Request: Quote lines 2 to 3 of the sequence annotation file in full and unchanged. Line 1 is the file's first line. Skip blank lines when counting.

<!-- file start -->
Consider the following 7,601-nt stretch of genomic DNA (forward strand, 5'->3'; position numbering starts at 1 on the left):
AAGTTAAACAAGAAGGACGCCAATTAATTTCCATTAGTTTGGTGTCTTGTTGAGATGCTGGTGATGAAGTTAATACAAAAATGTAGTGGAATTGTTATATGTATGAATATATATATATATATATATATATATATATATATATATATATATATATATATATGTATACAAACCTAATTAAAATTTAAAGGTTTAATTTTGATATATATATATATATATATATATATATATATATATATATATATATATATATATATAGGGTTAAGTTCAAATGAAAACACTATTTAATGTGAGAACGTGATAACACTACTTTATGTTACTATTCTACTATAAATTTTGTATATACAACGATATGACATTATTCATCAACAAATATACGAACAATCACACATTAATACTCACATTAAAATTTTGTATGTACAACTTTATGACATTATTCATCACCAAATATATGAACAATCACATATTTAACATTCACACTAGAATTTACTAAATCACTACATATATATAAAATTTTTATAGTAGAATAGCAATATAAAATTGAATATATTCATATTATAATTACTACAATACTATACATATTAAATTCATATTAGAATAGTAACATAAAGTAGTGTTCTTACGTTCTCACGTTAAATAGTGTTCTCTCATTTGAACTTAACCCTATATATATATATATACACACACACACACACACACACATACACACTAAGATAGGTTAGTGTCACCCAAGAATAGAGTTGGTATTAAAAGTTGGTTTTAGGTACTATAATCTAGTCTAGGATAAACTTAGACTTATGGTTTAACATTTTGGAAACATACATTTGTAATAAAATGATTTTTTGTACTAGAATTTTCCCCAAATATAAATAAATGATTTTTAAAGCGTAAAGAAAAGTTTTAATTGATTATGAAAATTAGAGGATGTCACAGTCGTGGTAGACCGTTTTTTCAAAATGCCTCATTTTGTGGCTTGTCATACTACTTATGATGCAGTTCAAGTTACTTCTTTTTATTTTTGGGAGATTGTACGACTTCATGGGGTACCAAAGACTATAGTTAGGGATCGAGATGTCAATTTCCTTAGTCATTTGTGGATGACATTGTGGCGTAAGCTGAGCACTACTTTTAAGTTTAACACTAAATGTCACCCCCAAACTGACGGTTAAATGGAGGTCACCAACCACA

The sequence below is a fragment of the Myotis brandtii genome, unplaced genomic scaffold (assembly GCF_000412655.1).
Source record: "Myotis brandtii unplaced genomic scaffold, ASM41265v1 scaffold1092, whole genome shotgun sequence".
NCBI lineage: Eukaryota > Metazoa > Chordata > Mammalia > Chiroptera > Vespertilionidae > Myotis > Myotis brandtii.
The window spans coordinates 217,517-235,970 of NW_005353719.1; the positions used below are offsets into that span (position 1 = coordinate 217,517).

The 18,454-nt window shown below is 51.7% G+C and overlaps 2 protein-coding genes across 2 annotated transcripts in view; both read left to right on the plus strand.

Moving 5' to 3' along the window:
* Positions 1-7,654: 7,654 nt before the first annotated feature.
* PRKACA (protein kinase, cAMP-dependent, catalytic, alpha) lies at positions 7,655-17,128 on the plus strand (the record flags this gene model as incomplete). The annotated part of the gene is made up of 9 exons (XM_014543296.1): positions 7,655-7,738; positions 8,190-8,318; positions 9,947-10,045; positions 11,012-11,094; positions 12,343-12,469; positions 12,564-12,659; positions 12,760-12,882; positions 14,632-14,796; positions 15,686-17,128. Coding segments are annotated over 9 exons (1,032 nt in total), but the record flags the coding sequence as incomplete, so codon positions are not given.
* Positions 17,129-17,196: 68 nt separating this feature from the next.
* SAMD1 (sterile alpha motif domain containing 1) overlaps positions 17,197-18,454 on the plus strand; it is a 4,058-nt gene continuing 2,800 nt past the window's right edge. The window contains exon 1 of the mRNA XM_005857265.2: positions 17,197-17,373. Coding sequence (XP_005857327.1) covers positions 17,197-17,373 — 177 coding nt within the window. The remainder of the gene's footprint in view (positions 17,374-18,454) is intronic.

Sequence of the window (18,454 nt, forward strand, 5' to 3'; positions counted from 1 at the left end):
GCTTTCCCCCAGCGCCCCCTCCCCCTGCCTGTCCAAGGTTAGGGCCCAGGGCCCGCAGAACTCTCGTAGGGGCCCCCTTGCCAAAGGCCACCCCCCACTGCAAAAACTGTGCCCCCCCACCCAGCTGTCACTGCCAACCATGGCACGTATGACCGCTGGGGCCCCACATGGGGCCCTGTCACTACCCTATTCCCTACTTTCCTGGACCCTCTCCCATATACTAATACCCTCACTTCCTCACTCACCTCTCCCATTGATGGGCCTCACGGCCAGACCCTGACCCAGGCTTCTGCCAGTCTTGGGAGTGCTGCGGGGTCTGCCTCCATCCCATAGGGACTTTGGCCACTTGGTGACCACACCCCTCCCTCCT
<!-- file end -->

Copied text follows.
AAGTTAAACAAGAAGGACGCCAATTAATTTCCATTAGTTTGGTGTCTTGTTGAGATGCTGGTGATGAAGTTAATACAAAAATGTAGTGGAATTGTTATATGTATGAATATATATATATATATATATATATATATATATATATATATATATATATATATATGTATACAAACCTAATTAAAATTTAAAGGTTTAATTTTGATATATATATATATATATATATATATATATATATATATATATATATATATATATATAGGGTTAAGTTCAAATGAAAACACTATTTAATGTGAGAACGTGATAACACTACTTTATGTTACTATTCTACTATAAATTTTGTATATACAACGATATGACATTATTCATCAACAAATATACGAACAATCACACATTAATACTCACATTAAAATTTTGTATGTACAACTTTATGACATTATTCATCACCAAATATATGAACAATCACATATTTAACATTCACACTAGAATTTACTAAATCACTACATATATATAAAATTTTTATAGTAGAATAGCAATATAAAATTGAATATATTCATATTATAATTACTACAATACTATACATATTAAATTCATATTAGAATAGTAACATAAAGTAGTGTTCTTACGTTCTCACGTTAAATAGTGTTCTCTCATTTGAACTTAACCCTATATATATATATATACACACACACACACACACACACATACACACTAAGATAGGTTAGTGTCACCCAAGAATAGAGTTGGTATTAAAAGTTGGTTTTAGGTACTATAATCTAGTCTAGGATAAACTTAGACTTATGGTTTAACATTTTGGAAACATACATTTGTAATAAAATGATTTTTTGTACTAGAATTTTCCCCAAATATAAATAAATGATTTTTAAAGCGTAAAGAAAAGTTTTAATTGATTATGAAAATTAGAGGATGTCACAGTCGTGGTAGACCGTTTTTTCAAAATGCCTCATTTTGTGGCTTGTCATACTACTTATGATGCAGTTCAAGTTACTTCTTTTTATTTTTGGGAGATTGTACGACTTCATGGGGTACCAAAGACTATAGTTAGGGATCGAGATGTCAATTTCCTTAGTCATTTGTGGATGACATTGTGGCGTAAGCTGAGCACTACTTTTAAGTTTAACACTAAATGTCACCCCCAAACTGACGGTTAAATGGAGGTCACCAACCACA

The sequence below is a fragment of the Myotis brandtii genome, unplaced genomic scaffold (assembly GCF_000412655.1).